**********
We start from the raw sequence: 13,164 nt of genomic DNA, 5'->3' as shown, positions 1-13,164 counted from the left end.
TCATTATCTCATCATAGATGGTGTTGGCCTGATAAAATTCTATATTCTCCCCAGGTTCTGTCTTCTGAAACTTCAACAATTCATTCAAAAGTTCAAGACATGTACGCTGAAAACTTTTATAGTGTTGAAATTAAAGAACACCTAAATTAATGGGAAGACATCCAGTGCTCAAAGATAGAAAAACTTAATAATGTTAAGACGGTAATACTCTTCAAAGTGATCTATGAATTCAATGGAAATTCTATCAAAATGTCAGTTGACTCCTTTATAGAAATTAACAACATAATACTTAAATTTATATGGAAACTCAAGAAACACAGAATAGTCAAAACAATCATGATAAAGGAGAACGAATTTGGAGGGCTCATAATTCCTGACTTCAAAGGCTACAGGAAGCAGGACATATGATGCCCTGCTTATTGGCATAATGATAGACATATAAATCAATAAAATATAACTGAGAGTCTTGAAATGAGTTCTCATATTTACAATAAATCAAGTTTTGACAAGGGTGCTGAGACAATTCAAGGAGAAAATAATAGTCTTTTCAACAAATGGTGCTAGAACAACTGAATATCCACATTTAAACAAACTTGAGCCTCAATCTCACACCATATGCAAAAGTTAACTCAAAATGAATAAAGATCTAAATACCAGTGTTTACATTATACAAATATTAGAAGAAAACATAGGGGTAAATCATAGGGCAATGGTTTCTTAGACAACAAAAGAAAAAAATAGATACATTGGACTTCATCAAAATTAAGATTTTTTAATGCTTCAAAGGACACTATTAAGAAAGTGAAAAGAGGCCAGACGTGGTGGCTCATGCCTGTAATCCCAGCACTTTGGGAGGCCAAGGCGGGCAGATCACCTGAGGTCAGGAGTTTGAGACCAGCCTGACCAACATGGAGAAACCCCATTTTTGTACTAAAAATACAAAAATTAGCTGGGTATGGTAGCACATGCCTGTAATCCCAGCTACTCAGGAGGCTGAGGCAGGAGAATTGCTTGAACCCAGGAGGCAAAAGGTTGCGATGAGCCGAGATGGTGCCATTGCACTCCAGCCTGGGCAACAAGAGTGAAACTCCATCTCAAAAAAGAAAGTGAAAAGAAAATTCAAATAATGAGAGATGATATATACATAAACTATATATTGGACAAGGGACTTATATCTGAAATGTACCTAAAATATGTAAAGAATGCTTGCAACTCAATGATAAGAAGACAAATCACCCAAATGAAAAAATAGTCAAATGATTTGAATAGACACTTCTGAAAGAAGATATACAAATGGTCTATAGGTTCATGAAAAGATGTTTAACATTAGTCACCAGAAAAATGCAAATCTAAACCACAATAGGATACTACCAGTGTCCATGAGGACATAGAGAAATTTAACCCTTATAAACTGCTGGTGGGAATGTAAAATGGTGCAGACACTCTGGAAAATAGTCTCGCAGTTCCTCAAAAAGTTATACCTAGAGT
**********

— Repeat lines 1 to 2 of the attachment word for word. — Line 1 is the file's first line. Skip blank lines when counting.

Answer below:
We start from the raw sequence: 13,164 nt of genomic DNA, 5'->3' as shown, positions 1-13,164 counted from the left end.
TCATTATCTCATCATAGATGGTGTTGGCCTGATAAAATTCTATATTCTCCCCAGGTTCTGTCTTCTGAAACTTCAACAATTCATTCAAAAGTTCAAGACATGTACGCTGAAAACTTTTATAGTGTTGAAATTAAAGAACACCTAAATTAATGGGAAGACATCCAGTGCTCAAAGATAGAAAAACTTAATAATGTTAAGACGGTAATACTCTTCAAAGTGATCTATGAATTCAATGGAAATTCTATCAAAATGTCAGTTGACTCCTTTATAGAAATTAACAACATAATACTTAAATTTATATGGAAACTCAAGAAACACAGAATAGTCAAAACAATCATGATAAAGGAGAACGAATTTGGAGGGCTCATAATTCCTGACTTCAAAGGCTACAGGAAGCAGGACATATGATGCCCTGCTTATTGGCATAATGATAGACATATAAATCAATAAAATATAACTGAGAGTCTTGAAATGAGTTCTCATATTTACAATAAATCAAGTTTTGACAAGGGTGCTGAGACAATTCAAGGAGAAAATAATAGTCTTTTCAACAAATGGTGCTAGAACAACTGAATATCCACATTTAAACAAACTTGAGCCTCAATCTCACACCATATGCAAAAGTTAACTCAAAATGAATAAAGATCTAAATACCAGTGTTTACATTATACAAATATTAGAAGAAAACATAGGGGTAAATCATAGGGCAATGGTTTCTTAGACAACAAAAGAAAAAAATAGATACATTGGACTTCATCAAAATTAAGATTTTTTAATGCTTCAAAGGACACTATTAAGAAAGTGAAAAGAGGCCAGACGTGGTGGCTCATGCCTGTAATCCCAGCACTTTGGGAGGCCAAGGCGGGCAGATCACCTGAGGTCAGGAGTTTGAGACCAGCCTGACCAACATGGAGAAACCCCATTTTTGTACTAAAAATACAAAAATTAGCTGGGTATGGTAGCACATGCCTGTAATCCCAGCTACTCAGGAGGCTGAGGCAGGAGAATTGCTTGAACCCAGGAGGCAAAAGGTTGCGATGAGCCGAGATGGTGCCATTGCACTCCAGCCTGGGCAACAAGAGTGAAACTCCATCTCAAAAAAGAAAGTGAAAAGAAAATTCAAATAATGAGAGATGATATATACATAAACTATATATTGGACAAGGGACTTATATCTGAAATGTACCTAAAATATGTAAAGAATGCTTGCAACTCAATGATAAGAAGACAAATCACCCAAATGAAAAAATAGTCAAATGATTTGAATAGACACTTCTGAAAGAAGATATACAAATGGTCTATAGGTTCATGAAAAGATGTTTAACATTAGTCACCAGAAAAATGCAAATCTAAACCACAATAGGATACTACCAGTGTCCATGAGGACATAGAGAAATTTAACCCTTATAAACTGCTGGTGGGAATGTAAAATGGTGCAGACACTCTGGAAAATAGTCTCGCAGTTCCTCAAAAAGTTATACCTAGAGT